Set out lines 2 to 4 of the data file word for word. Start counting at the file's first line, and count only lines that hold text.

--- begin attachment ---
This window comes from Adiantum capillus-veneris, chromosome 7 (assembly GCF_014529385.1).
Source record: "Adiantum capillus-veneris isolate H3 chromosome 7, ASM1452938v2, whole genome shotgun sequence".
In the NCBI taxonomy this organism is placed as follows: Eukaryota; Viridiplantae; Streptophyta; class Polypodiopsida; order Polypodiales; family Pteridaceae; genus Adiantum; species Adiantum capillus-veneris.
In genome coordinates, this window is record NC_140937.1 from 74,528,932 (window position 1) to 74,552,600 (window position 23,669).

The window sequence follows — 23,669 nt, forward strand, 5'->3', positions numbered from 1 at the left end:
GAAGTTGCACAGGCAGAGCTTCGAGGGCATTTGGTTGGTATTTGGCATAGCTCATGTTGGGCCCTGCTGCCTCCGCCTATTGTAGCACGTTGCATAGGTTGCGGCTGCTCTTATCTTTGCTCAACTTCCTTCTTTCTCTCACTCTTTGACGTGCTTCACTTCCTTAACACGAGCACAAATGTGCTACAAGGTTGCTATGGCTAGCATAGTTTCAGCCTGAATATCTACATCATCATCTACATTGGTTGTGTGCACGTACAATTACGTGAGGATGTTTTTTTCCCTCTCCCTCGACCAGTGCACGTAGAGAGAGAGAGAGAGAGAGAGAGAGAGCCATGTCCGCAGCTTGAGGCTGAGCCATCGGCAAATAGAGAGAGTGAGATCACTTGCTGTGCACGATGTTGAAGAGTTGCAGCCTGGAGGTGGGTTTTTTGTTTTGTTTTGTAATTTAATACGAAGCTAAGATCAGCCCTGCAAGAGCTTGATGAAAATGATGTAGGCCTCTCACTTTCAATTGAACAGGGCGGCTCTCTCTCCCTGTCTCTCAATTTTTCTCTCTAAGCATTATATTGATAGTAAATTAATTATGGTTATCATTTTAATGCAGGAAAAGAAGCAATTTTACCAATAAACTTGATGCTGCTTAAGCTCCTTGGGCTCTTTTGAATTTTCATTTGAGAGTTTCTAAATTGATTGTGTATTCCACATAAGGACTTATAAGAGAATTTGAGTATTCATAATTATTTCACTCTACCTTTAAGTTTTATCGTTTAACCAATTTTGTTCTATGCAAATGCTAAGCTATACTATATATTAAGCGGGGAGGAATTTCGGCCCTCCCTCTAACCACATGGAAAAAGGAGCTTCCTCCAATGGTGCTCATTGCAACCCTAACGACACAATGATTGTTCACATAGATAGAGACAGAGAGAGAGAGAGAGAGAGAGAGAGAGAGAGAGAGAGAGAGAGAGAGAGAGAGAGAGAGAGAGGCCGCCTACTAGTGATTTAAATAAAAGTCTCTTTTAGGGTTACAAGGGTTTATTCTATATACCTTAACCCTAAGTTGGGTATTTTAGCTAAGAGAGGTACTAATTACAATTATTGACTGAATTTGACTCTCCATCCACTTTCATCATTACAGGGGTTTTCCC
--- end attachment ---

Source record: "Adiantum capillus-veneris isolate H3 chromosome 7, ASM1452938v2, whole genome shotgun sequence".
In the NCBI taxonomy this organism is placed as follows: Eukaryota; Viridiplantae; Streptophyta; class Polypodiopsida; order Polypodiales; family Pteridaceae; genus Adiantum; species Adiantum capillus-veneris.
In genome coordinates, this window is record NC_140937.1 from 74,528,932 (window position 1) to 74,552,600 (window position 23,669).